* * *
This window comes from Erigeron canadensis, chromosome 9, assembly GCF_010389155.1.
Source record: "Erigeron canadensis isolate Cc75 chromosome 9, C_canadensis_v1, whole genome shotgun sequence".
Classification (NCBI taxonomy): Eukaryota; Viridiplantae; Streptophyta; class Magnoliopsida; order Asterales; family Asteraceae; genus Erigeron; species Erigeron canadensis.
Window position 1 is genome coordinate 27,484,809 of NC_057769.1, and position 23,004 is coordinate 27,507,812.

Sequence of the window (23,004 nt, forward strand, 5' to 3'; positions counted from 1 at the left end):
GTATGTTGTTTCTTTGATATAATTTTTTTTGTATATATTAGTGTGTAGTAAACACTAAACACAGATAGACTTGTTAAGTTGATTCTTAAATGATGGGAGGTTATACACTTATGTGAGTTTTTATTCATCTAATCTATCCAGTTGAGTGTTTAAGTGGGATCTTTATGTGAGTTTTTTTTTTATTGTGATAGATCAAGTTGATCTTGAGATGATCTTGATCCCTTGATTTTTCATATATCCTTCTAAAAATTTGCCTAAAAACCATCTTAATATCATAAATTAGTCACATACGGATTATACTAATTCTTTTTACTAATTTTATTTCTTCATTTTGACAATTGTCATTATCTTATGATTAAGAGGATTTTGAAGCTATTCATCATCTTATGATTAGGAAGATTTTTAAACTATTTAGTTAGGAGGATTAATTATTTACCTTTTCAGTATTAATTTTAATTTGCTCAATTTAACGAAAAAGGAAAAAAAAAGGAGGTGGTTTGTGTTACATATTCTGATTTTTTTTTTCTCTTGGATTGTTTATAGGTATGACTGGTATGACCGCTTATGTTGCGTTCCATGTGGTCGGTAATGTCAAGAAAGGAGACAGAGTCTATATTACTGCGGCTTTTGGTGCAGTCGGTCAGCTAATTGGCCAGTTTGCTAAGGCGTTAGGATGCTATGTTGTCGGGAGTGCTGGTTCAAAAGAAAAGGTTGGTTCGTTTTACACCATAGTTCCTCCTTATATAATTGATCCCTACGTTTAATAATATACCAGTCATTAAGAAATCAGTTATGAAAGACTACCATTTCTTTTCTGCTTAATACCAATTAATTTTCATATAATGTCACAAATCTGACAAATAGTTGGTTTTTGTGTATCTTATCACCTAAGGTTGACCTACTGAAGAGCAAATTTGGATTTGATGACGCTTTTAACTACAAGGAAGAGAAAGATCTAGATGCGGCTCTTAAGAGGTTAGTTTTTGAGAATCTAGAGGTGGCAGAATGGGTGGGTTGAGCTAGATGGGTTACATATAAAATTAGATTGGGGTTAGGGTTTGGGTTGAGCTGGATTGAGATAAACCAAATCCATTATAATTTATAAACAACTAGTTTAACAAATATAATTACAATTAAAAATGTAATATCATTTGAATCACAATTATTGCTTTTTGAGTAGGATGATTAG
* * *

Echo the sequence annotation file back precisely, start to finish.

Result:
This window comes from Erigeron canadensis, chromosome 9, assembly GCF_010389155.1.
Source record: "Erigeron canadensis isolate Cc75 chromosome 9, C_canadensis_v1, whole genome shotgun sequence".
Classification (NCBI taxonomy): Eukaryota; Viridiplantae; Streptophyta; class Magnoliopsida; order Asterales; family Asteraceae; genus Erigeron; species Erigeron canadensis.
Window position 1 is genome coordinate 27,484,809 of NC_057769.1, and position 23,004 is coordinate 27,507,812.

Sequence of the window (23,004 nt, forward strand, 5' to 3'; positions counted from 1 at the left end):
GTATGTTGTTTCTTTGATATAATTTTTTTTGTATATATTAGTGTGTAGTAAACACTAAACACAGATAGACTTGTTAAGTTGATTCTTAAATGATGGGAGGTTATACACTTATGTGAGTTTTTATTCATCTAATCTATCCAGTTGAGTGTTTAAGTGGGATCTTTATGTGAGTTTTTTTTTTATTGTGATAGATCAAGTTGATCTTGAGATGATCTTGATCCCTTGATTTTTCATATATCCTTCTAAAAATTTGCCTAAAAACCATCTTAATATCATAAATTAGTCACATACGGATTATACTAATTCTTTTTACTAATTTTATTTCTTCATTTTGACAATTGTCATTATCTTATGATTAAGAGGATTTTGAAGCTATTCATCATCTTATGATTAGGAAGATTTTTAAACTATTTAGTTAGGAGGATTAATTATTTACCTTTTCAGTATTAATTTTAATTTGCTCAATTTAACGAAAAAGGAAAAAAAAAGGAGGTGGTTTGTGTTACATATTCTGATTTTTTTTTTCTCTTGGATTGTTTATAGGTATGACTGGTATGACCGCTTATGTTGCGTTCCATGTGGTCGGTAATGTCAAGAAAGGAGACAGAGTCTATATTACTGCGGCTTTTGGTGCAGTCGGTCAGCTAATTGGCCAGTTTGCTAAGGCGTTAGGATGCTATGTTGTCGGGAGTGCTGGTTCAAAAGAAAAGGTTGGTTCGTTTTACACCATAGTTCCTCCTTATATAATTGATCCCTACGTTTAATAATATACCAGTCATTAAGAAATCAGTTATGAAAGACTACCATTTCTTTTCTGCTTAATACCAATTAATTTTCATATAATGTCACAAATCTGACAAATAGTTGGTTTTTGTGTATCTTATCACCTAAGGTTGACCTACTGAAGAGCAAATTTGGATTTGATGACGCTTTTAACTACAAGGAAGAGAAAGATCTAGATGCGGCTCTTAAGAGGTTAGTTTTTGAGAATCTAGAGGTGGCAGAATGGGTGGGTTGAGCTAGATGGGTTACATATAAAATTAGATTGGGGTTAGGGTTTGGGTTGAGCTGGATTGAGATAAACCAAATCCATTATAATTTATAAACAACTAGTTTAACAAATATAATTACAATTAAAAATGTAATATCATTTGAATCACAATTATTGCTTTTTGAGTAGGATGATTAG